What's making the business news in Asia and Europe this morning? Here's our daily business round-up:
Inditex - the company that owns Zara, the biggest fashion clothing retailer in the world - has reported yet another increase in profits, helped by sales in Eastern Europe and its new online store in China.
Profits rose by more than 22% to 2.3bn euros ($3bn; £2bn) in 2012.
The results narrowly missed analysts' high expectations, and shares were down more than 3% this morning.
The company also announced plans to open more than 440 stores in 2013.
Hong Kong-based airline Cathay Pacific has posted an 83% plunge in profits amid higher fuel costs and a drop in demand for corporate travel.
The carrier made a net profit of 916m Hong Kong dollars ($118m; £80m) in 2012, down from HK$5.5bn a year ago.
Cathay said that weak cargo demand and increased competition in the region also hurt its profitability.
The airline industry has been hit hard by an economic slowdown in key markets such as the US and Europe.
At the same time, new rights for airline passengers in the EU have been unveiled by the European Commission.
They include rerouting travellers with rival carriers if a flight is delayed for more than 12 hours.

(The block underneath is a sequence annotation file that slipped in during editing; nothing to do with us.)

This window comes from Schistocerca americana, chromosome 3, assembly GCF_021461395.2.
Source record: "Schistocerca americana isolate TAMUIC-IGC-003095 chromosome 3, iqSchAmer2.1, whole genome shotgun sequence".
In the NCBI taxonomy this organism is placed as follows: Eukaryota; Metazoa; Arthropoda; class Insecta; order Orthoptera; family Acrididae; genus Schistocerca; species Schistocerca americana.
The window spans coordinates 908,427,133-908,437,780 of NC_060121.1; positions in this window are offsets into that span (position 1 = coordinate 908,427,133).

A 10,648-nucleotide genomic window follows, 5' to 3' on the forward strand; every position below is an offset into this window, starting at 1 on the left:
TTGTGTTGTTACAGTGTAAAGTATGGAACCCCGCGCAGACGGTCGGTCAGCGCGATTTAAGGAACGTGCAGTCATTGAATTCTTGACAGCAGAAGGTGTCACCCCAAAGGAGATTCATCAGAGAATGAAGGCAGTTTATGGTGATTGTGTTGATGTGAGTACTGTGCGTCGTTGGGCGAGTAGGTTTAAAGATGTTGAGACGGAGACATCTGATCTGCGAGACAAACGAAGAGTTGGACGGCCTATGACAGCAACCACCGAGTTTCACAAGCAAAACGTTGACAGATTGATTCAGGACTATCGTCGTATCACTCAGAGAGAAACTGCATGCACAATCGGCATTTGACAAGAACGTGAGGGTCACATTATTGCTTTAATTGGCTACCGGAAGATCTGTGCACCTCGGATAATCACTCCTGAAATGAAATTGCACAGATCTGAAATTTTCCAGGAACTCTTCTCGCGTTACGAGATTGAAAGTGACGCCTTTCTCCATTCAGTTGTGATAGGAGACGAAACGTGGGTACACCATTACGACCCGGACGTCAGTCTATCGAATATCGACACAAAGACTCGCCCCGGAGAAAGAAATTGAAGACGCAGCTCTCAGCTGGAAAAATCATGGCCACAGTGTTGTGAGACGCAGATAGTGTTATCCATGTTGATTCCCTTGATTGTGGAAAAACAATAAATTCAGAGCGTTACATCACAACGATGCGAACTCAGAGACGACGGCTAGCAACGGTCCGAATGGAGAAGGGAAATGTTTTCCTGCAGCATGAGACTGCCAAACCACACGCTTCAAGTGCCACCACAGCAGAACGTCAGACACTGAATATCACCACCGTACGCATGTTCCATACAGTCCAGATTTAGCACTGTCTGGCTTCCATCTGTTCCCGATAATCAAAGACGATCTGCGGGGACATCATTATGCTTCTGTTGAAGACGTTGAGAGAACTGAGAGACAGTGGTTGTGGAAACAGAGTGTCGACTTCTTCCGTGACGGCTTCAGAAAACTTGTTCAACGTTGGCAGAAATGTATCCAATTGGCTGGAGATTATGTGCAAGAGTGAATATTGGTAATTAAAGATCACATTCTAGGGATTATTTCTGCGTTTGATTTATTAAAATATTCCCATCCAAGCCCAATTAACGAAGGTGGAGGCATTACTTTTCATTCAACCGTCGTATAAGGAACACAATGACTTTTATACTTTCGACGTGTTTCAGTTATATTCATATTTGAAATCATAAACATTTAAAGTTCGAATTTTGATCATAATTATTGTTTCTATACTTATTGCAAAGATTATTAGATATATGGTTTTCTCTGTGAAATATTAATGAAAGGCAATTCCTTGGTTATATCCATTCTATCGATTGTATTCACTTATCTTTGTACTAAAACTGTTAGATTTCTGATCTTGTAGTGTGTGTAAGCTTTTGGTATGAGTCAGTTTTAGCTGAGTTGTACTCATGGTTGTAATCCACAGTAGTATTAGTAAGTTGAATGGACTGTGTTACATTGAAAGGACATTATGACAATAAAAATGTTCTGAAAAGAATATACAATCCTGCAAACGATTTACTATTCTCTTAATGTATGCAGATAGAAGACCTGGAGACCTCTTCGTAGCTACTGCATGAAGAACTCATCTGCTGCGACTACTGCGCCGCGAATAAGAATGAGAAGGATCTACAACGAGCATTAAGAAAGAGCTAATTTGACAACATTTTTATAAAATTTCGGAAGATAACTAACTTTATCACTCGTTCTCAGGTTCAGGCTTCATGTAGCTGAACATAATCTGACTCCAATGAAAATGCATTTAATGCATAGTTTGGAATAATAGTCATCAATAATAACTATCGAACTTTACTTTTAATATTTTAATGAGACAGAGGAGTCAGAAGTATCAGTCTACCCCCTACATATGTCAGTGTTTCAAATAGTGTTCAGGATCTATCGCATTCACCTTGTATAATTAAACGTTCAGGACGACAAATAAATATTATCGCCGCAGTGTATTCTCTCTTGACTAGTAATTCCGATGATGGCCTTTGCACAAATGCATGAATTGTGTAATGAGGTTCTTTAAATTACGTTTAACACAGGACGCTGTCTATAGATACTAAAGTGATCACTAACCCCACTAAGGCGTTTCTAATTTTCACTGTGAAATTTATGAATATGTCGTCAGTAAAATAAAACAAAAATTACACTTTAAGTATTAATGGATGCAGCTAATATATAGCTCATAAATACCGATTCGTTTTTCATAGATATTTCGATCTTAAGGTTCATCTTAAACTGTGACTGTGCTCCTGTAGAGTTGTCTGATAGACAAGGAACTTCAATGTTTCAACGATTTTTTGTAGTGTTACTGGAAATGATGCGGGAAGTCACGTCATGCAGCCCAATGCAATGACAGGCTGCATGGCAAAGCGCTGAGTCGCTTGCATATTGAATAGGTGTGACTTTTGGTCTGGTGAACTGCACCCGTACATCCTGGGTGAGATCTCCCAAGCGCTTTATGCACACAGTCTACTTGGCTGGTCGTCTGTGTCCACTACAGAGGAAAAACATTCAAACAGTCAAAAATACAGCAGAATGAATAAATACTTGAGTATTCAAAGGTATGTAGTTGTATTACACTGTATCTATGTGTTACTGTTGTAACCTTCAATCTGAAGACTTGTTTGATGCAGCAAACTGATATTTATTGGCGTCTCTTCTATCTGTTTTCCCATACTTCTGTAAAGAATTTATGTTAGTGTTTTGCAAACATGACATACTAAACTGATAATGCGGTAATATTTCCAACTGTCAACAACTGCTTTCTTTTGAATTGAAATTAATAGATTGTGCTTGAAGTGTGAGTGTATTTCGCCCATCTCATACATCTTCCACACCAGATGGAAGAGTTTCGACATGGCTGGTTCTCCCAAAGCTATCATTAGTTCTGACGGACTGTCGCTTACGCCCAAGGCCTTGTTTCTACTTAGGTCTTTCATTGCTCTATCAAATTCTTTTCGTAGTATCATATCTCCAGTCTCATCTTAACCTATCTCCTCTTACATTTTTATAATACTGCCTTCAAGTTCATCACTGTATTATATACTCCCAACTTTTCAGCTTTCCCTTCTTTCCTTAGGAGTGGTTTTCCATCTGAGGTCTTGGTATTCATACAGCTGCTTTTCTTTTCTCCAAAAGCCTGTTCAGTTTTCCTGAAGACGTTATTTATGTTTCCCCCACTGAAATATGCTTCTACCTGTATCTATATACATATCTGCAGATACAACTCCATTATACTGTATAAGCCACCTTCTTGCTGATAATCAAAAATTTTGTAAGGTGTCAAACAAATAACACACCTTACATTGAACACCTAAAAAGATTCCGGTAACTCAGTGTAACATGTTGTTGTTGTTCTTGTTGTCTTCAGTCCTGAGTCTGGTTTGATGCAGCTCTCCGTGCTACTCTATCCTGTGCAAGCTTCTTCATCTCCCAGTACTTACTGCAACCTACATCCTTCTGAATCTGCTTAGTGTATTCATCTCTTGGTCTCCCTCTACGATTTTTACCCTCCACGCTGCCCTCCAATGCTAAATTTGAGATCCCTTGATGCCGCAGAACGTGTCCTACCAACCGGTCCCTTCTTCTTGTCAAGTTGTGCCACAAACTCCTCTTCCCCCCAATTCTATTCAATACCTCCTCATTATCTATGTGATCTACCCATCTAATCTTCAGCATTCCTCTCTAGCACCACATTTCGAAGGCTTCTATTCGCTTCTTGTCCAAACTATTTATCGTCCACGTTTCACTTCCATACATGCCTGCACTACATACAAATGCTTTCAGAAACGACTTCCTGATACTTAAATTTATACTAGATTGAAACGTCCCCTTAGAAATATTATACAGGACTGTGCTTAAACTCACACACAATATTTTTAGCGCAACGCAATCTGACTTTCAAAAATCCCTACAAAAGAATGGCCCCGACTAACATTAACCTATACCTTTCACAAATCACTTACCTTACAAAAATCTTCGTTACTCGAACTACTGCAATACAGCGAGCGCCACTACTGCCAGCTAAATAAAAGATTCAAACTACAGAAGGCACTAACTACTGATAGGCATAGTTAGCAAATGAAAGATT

The rules also clarify what are considered exceptional circumstances for compensation.
For example, mechanical failures on board the aircraft do not count, but natural disasters and traffic control strikes do.
The Commission says the new rules, which are not likely to become law until 2014, will give a lot more certainty to airlines and passengers.
Also in the EU, new standard rules have been adopted to settle disputes between consumers and traders out of court.
The 27 member states will have to provide Alternative Dispute Resolution (ADR) bodies for all business sectors, including impartial dispute mediators.
UK security firm G4S has seen its share price fall after reporting a decline in profits due to losses on its contract for the London 2012 Olympics.
G4S was heavily criticised when it emerged it had failed to recruit enough security guards for London 2012.
Total revenues rose 10.4% to £7.5bn. But the costs of the Olympics, already announced at £88m, meant pre-tax profit fell to £175m from £257m.
Excluding the Olympics, pre-tax profit rose to £266m.
And another company is also facing Olympic-related difficulties. Mining firm BHP Billiton has said that it is co-operating with a probe into possible violations of corruption laws during the 2008 Beijing Olympics.
Its comments came after the Australian Financial Review (AFR) reported that US and Australian authorities were looking into BHP's actions.
As a sponsor of the games, BHP provided gifts and hospitality to Chinese and other officials, the report alleges.
BHP, the world's largest miner, said its actions complied with the law.
The latest Business Daily podcast from the BBC World Service asks: is Argentina about to go bust? The Latin American giant has been struggling with inflation and a trade imbalance. But most of all, a New York judge, who says it has to pay creditors from an earlier default in full. A decision is due this month.